He is one of the most famous faces in the world.

However, Sir Paul McCartney admitted that he is currently enjoying a slice of anonymity thanks to the mandatory face masks that must be worn in indoor public spaces.

The Beatles, 78, said he loves to wear masks because he can “ go anywhere and do anything ” without people recognizing him, as he revealed during his appearance on The Howard Stern Show on Tuesday.

Compelling: Sir Paul McCartney admitted he is currently enjoying a slice of anonymity thanks to the mandatory face masks that must be worn in indoor public spaces

Sir Paul told the host: We love the mask. I got into work today wearing a mask, you know, I look at everyone. Look at them directly in the eye. “Hello. You don’t know who this is. Do you know who I think I am?”

When asked if he “enjoys anonymity,” he revealed that he does so because it gives him the ability to go out in public more freely.

Paul said, “Although it was probably the scariest year of our life … Because you know, when there were other big crises like AIDS or bird flu or SARS or whatever, they were happening to other people, but this thing happens to us,” No matter who you are or what you have been up to.

But he added that he was trying to see the positives in the situation.

He said, “ In this scariest year of our life, I think we have to take some lessons from it, for example, it’s good to slow down, it’s very good to be with your family, to have time for people instead of just rushing, and for me This was the silver lining.

“It’s not over but it’s something that brought a lot of people together, so I hope we’ve learned something from it.”

Paul’s new album is scheduled for release on December 18 and is a continuation of two first-time solos from McCartney, from 1970, and McCartney’s second from 1980.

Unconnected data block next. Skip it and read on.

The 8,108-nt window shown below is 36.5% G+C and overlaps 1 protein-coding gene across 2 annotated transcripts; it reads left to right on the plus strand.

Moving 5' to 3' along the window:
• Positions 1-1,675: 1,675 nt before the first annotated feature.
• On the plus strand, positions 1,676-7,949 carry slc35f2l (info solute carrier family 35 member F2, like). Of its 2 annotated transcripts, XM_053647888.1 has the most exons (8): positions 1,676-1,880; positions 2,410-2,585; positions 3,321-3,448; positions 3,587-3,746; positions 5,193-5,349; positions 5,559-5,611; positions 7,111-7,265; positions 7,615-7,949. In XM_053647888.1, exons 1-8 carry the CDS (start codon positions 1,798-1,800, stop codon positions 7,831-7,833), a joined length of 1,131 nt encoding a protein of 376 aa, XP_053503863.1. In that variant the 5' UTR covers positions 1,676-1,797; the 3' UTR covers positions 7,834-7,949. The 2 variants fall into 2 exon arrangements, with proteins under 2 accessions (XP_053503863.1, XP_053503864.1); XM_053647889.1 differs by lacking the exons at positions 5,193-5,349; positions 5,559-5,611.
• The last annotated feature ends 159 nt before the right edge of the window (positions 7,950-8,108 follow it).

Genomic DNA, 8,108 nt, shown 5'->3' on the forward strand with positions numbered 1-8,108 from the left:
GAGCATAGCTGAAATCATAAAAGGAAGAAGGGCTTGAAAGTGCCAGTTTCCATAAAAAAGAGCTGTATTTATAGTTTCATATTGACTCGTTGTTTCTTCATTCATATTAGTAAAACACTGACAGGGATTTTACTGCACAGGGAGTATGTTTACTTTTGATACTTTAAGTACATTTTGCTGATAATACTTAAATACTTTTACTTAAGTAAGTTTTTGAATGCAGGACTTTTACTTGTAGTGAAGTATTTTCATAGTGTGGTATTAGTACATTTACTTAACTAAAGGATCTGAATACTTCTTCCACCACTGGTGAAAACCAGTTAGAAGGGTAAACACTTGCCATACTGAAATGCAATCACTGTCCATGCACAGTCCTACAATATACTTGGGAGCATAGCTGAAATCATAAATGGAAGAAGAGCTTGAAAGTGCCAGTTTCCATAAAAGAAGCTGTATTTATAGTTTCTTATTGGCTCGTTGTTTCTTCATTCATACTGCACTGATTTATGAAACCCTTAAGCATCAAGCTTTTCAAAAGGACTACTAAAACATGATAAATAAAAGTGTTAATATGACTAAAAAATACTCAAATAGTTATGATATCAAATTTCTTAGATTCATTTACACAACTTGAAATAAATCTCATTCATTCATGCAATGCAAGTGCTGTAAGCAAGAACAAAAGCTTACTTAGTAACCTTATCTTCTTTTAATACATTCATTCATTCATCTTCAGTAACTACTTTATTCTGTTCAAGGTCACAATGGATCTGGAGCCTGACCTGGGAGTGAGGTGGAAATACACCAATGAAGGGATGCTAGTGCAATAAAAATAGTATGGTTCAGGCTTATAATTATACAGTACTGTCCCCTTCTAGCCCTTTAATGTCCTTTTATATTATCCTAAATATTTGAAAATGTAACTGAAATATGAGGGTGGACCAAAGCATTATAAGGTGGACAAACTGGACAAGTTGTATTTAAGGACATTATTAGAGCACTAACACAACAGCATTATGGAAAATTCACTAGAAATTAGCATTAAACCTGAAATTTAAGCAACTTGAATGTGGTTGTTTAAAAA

It comes after Paul admitted that he still turned to former bandmate John Lennon for advice when writing new songs, 40 years after he was shot and killed outside his New York apartment.

The star described his late friend and co-founder of the Beatles as “the best collaborator in the world” and said the anniversary of what would have been his 80th birthday was “happy sad.”

In an interview with Uncut, he said, “ I’m working on one at the moment that goes one way but I didn’t like the song. “No, it’s not happening, buddy.”

Sir Paul told the host: We love the mask.  I got into work today wearing a mask, you know, I look at everyone.  Look at them directly in the eye. "Hi.  You don't know who this is.  Do you know who I am?

Sir Paul told the host: We love the mask. I got into work today wearing a mask, you know, I look at everyone. Look at them directly in the eye. “Hello. You don’t know who this is. Do you know who I think I am?”

This could have been the point where John and I were going to say, “You know what, let’s have a cup of tea and try to rethink this.”

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Sir Paul also revealed that he mentally “consulted” with Lennon while he was working on new material.

He said: Yes a lot. We’ve collaborated for a long time, I think, “Well, what are he going to think about this? What will he say now? We both agree that this new song that I’m talking about isn’t going anywhere.

So instead of sitting around, we must destroy and remake it. This process started yesterday in the studio. I removed it and decided to write a new one.

His songwriting partnership with Lennon is still seen as one of the most successful in history, and together they turned the Beatles into the best-selling band of all time, releasing 11 albums between 1963 and 1970.

He added: Yes it was [strange]. Because up until that point I was working with John, the best collaborator in the world. Suddenly that was taken away. It was very difficult.

Antiquity: It comes after Paul admitted that he still turned to former bandmate John Lennon for advice when writing new songs, 40 years after he was shot and killed outside his New York apartment (pictured in 1963)

Antiquity: It comes after Paul admitted that he still turned to former bandmate John Lennon for advice when writing new songs, 40 years after he was shot and killed outside his New York apartment (pictured in 1963)